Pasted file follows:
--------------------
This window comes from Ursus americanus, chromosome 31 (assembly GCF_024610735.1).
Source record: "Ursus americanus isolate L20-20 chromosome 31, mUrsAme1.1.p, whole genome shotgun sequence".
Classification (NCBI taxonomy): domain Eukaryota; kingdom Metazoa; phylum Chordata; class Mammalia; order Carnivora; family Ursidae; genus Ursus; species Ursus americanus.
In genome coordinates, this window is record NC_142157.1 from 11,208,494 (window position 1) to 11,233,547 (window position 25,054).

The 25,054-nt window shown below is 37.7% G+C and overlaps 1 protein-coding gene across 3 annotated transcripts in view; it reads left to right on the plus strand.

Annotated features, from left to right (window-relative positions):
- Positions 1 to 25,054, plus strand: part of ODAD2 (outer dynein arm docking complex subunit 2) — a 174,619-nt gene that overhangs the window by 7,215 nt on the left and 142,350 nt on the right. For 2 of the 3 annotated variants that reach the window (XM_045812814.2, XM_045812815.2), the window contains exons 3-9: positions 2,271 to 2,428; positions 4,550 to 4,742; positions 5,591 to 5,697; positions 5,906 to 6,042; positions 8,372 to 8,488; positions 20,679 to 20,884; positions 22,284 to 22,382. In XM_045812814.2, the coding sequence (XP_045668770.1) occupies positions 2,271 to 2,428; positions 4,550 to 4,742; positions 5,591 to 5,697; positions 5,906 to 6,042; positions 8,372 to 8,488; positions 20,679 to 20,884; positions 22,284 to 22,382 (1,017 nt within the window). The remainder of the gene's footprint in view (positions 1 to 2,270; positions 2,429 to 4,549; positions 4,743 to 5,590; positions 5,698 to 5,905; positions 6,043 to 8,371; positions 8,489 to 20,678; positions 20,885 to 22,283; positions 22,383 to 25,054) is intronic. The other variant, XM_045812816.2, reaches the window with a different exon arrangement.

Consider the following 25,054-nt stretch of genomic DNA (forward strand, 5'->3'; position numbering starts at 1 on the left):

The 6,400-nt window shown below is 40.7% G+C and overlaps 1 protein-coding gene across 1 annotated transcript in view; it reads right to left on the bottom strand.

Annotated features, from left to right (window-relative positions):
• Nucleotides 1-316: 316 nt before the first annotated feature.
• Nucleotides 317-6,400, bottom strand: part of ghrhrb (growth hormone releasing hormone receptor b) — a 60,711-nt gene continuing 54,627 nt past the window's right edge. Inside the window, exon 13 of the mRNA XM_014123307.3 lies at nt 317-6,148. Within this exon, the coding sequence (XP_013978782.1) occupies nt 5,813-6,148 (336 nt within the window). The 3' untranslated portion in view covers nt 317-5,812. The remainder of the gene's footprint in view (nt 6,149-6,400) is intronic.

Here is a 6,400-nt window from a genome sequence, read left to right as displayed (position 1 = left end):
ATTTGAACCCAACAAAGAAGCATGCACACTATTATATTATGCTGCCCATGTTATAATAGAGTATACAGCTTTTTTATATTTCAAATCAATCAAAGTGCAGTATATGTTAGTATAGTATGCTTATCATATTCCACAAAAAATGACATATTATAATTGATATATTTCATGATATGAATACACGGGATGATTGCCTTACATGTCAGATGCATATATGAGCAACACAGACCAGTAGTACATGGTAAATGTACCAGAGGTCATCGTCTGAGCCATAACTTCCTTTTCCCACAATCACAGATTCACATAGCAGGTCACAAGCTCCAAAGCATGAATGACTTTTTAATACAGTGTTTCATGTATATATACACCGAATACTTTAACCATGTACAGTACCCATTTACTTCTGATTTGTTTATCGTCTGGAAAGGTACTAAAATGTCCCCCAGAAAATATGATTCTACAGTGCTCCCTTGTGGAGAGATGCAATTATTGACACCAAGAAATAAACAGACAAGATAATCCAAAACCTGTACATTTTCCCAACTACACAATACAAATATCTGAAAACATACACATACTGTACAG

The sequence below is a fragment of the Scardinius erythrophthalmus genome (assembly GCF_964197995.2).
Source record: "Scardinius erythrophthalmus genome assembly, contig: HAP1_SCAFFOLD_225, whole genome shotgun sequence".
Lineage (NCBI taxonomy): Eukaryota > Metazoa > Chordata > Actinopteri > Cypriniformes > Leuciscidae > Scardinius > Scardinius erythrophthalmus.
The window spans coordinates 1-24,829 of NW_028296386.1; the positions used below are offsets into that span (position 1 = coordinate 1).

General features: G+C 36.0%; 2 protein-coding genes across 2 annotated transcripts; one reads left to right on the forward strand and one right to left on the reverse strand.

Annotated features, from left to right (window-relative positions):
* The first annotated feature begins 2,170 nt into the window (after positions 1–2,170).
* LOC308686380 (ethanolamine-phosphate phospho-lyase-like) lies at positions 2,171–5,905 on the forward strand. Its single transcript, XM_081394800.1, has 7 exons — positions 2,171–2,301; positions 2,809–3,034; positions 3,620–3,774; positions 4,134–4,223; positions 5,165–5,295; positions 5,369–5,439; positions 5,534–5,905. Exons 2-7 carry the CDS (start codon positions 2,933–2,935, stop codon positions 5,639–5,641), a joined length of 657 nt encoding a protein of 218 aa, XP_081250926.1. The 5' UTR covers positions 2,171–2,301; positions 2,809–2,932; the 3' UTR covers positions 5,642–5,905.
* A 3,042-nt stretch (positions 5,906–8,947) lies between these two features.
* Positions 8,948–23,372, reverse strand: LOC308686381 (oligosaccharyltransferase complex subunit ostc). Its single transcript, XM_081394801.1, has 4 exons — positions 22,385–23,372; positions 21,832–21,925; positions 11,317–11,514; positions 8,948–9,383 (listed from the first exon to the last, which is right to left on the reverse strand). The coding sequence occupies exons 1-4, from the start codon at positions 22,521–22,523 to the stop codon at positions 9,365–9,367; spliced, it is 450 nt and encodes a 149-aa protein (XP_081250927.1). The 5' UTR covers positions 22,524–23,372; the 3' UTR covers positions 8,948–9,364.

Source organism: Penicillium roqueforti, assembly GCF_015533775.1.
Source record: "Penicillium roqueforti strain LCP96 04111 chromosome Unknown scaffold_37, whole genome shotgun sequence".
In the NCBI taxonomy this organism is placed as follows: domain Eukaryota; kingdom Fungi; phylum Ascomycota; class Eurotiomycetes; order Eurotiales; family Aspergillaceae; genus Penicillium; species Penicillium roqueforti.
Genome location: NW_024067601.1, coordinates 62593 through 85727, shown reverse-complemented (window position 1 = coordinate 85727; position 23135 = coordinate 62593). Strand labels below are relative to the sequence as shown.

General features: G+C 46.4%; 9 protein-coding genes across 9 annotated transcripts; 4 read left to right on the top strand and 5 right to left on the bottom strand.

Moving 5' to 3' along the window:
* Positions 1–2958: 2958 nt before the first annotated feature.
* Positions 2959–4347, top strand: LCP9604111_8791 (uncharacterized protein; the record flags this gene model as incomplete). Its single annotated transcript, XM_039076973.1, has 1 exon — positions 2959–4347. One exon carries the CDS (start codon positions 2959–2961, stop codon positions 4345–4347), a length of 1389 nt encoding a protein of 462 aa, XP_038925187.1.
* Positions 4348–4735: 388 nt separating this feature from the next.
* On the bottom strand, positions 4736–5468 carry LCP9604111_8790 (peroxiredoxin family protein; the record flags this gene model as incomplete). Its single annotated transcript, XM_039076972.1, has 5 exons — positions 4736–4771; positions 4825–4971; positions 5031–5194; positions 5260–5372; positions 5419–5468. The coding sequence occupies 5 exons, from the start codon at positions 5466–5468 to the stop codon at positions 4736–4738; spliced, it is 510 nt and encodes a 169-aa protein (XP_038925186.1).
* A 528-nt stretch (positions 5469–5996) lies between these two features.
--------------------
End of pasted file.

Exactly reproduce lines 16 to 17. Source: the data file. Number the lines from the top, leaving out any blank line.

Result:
Source record: "Scardinius erythrophthalmus genome assembly, contig: HAP1_SCAFFOLD_225, whole genome shotgun sequence".
Lineage (NCBI taxonomy): Eukaryota > Metazoa > Chordata > Actinopteri > Cypriniformes > Leuciscidae > Scardinius > Scardinius erythrophthalmus.